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Topic: How Much Do You Have to Leave Your Spouse


By Milton Babirak, JD, LLM      |      Babirak Carr, PC     |     Sterling, VA

Commonly, the estate plans for a married couple provide that on the first to die, the decedent will leave all or almost all of their assets to the surviving spouse. However, this is not always the case. Some couples have prenuptial agreements or even postnuptial agreements that provide otherwise. Such agreements have long been permitted in Virginia. In other cases, a spouse may want to leave a lesser amount or nothing at all to a surviving spouse. Virginia continues to have a public policy disfavoring the disinheritance of a spouse since it may leave a surviving spouse without assets.  As of January 1, 2017, Virginia has tightened its law on this topic. This topic may not only be of interest to spouses but it may be of interest to surviving children as well. Those children may receive more or less of a deceased parent’s estate depending on how much is bequeathed to the surviving spouse.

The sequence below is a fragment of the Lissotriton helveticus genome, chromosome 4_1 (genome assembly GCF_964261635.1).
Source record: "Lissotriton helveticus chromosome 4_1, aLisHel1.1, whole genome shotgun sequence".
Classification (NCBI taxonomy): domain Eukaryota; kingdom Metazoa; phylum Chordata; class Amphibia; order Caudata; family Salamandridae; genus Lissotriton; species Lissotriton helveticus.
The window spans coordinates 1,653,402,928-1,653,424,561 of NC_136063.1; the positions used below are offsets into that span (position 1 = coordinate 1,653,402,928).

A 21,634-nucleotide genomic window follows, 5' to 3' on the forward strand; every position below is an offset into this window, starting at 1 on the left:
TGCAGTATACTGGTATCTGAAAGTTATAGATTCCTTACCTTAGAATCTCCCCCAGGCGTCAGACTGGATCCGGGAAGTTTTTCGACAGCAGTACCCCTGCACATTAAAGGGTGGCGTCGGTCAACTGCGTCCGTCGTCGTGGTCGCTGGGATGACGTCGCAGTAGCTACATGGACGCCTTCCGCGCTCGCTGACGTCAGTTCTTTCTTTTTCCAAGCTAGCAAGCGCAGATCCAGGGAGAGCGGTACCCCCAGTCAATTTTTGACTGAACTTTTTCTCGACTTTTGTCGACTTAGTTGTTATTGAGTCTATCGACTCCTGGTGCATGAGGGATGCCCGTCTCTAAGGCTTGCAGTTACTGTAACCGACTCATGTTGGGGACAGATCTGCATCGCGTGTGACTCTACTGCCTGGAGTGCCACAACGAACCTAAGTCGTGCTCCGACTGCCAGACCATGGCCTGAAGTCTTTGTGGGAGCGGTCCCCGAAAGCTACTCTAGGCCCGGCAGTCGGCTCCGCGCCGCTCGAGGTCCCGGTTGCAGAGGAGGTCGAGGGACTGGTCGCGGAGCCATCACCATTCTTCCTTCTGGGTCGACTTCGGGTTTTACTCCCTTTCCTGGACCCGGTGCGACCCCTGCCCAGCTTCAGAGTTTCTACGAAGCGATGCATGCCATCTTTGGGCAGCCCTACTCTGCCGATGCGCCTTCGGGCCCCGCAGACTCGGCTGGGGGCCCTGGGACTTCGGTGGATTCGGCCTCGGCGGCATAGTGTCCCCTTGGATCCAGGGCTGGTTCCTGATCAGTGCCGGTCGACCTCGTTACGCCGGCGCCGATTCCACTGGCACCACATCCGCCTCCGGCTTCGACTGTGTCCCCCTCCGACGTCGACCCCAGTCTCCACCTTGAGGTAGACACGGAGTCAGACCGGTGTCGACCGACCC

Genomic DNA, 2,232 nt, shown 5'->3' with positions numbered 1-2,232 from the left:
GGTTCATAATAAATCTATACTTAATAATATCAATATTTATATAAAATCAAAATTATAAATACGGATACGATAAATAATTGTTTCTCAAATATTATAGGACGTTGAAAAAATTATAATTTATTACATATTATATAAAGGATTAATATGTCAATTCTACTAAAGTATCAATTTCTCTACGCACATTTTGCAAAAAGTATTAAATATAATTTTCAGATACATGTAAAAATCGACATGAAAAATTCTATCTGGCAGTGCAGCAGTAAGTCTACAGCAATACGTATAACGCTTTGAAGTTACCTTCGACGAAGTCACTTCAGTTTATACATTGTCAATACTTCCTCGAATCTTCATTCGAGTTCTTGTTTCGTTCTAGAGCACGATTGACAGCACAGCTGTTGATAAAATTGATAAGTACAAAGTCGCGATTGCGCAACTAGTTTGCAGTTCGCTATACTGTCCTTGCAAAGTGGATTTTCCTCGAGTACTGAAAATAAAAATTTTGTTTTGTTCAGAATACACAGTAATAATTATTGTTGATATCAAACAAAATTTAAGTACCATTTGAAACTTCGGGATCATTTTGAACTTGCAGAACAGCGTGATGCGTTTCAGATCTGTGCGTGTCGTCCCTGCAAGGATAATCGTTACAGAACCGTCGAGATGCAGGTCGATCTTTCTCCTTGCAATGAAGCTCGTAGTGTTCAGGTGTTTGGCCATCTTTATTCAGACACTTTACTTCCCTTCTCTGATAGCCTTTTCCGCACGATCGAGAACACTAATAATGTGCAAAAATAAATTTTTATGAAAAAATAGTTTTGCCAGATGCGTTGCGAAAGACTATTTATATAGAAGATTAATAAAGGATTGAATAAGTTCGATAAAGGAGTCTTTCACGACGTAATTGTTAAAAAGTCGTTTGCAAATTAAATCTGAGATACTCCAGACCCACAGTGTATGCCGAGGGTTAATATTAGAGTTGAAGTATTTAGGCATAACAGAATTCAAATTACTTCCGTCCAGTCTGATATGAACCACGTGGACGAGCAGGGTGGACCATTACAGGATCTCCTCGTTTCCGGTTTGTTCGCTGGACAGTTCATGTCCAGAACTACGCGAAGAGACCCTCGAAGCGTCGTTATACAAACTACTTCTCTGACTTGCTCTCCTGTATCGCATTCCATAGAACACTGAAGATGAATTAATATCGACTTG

Prior Law; Augmented Estate Statute

Virginia had an augmented estate statute originally enacted in 1990. This statute was based on the “support” theory. The old law had many loopholes and there were ways to sidestep the old law, thereby leaving very little or nothing at all for a surviving spouse. Further, the support theory is in disfavor generally and a new “partnership” theory is gaining acceptance since it seems fairer.

New Law

Generally speaking, the new law will increase the amount passing to the surviving spouse in a long-term marriage where the deceased spouse held the marital assets disproportionately. Conversely, it will decrease the amount passing to the surviving spouse in a short-term marriage or where the surviving spouse held the marital assets equally or disproportionately. Now, the percentage received by the surviving spouse is a sliding scale between 3% (marriage for less than one year) and 100% (a marriage of fifteen or more years). Significantly, the augmented estate does not include property received by gift, will, transfer in trust and inheritances. Also, a spouse who willfully abandons or deserts the other spouse is barred from claiming under the statute.

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